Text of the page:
Here are some highlights from the first four editorial reviews on Orville Mouse and the Puzzle of the Sagacious Sapling. All four reviews were 5 stars!
Reviewed By Melinda Hills for Readers’ Favorite
Another wonderful book from this author. I am thrilled at how well Tom Hoffman incorporates science and language skills into the story, as well as encouraging children to be accepting and kind to others. Fabulous descriptions, incredible adventure sequences, strong support for the values of a good education, and being a friend to others are only part of what makes Orville Mouse and the Puzzle of the Sagacious Sapling such a wonderful book. Tom Hoffman does a magnificent job in portraying the depth and breadth of science at work in the world around us, and constantly yet subtly encourages the acceptance of others that may be different. As Book 5 in the series, it would be a good idea to read the others first so that you have a complete understanding of the references that are made throughout this volume, but reading all of the Orville Wellington Mouse Adventure stories is certainly a great idea for plenty of reading fun.
Reviewed By Jack Magnus for Readers’ Favorite
Orville and Sophia’s friendship is a joy to revel in, and their growing closeness never seems to preclude their shared penchant for joking, teasing and making sure neither one of them gets too full of themselves. Hoffman’s fondness for his Metaphysical Adventurers shines out on every page, and his delight in their companionship is quite infectious. As I began reading, I soon felt as though I had come home again and was hoping, along with Proto, that an adventure was indeed afoot. Hoffman transcends genres with his Orville and Bartholomew Rabbit series. While undeniably cracking good epic fantasy, there’s a vibrant strain of steam punk, metaphysics, high-tech science fiction and good old-fashioned adventure running through each of his books, and this one is no exception. I loved the time traveling aspect of the story as well as Proto’s well-measured insights into sentience and awareness of self.
Proto comes into his own most wonderfully in this book. Watching as he becomes friend and mentor to Leaf is an awe-inspiring thing. I’m most definitely looking forward to Hoffman’s next book. While this is the last in his Orville Mouse series, I don’t doubt for one moment that Orville, Sophia, Proto and Leaf are out there looking for puzzles, finding fearsome monsters for Proto to delight over and indulging in snapberry pie and tasty little cakes. Those adventures don’t end, even if the series has drawn to a close. Orville Mouse and the Puzzle of the Sagacious Sapling is exciting, fast-paced and a lot of fun to read. It’s most highly recommended.
Reviewed By Joel Dennstedt for Readers’ Favorite
No need to reveal the plot line of Orville Mouse and the Puzzle of the Sagacious Sapling. Tom Hoffman’s uniquely appealing creation, mighty but fearful Orville, declares it precisely: “Let’s go save the universe.” What does need mentioning is the incredibly satisfying and stimulating camaraderie of Hoffman’s characters as they band together to fulfill – against some mighty intimidating and powerful odds – such an infinitely important mission. What holds readers glued to Hoffman’s books and keeps them coming back for more is the deeply human warmth and friendship shared between such small but courageous creatures. In the end, it is these friendships based on love and humor that assure our grand crusaders’ ultimate success. And, along the way, generous allotments of subtle wisdom and tasty snapberry pies for me. Er … for us, the appreciative readers.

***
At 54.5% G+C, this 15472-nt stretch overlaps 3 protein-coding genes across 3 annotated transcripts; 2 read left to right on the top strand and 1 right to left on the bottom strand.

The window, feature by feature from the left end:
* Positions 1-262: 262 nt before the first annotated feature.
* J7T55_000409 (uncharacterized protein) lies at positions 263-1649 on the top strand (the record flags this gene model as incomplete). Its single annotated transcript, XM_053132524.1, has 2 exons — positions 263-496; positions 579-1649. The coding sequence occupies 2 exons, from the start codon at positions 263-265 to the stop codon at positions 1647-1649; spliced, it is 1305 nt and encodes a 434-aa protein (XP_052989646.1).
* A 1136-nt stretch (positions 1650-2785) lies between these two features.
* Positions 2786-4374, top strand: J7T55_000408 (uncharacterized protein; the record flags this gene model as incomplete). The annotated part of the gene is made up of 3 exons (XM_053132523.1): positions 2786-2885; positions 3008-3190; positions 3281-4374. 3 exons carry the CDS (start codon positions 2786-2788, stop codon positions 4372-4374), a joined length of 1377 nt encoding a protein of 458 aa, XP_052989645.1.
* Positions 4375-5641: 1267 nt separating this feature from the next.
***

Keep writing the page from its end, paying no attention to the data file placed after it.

Reviewed By Grant Leishman for Readers’ Favorite
Orville Mouse and the Puzzle of the Sagacious Sapling is my first foray into the work of Tom Hoffman and indeed his fantasy world of Orville Mouse. This book is the fifth adventure involving these characters and although it is not necessary to have read the previous books, it is always an advantage, I feel, to read a series in order. As a reader, once you get your head around the idea that this story is a fantasy adventure and indeed the two main characters are actually mice, the characters, their foibles and traits very definitely do grow on you. Orville and Sophia are truly sweet and adorable characters, but much of the humour and enjoyment I derived from the story came from the two offbeat characters; Proto (a robot of sorts) and of course, Leaf, the Sagacious Sapling. I loved the way they analysed Orville’s jokes and tried to replicate the humour themselves. The idea of logical thinking, programmed machines beginning to adapt and understand humour, while not novel, was definitely intriguing.
Hoffman has probably targeted the Orville Wellington Mouse sagas at the Young Adult market, but to be perfectly honest, I would suggest there is nothing in this book that would preclude it from being read at a younger age and also by older readers. It is a good, old-fashioned, swashbuckling adventure tale, whose two protagonists just happen to be a couple of mice. It is an excellent read and I would definitely recommend it.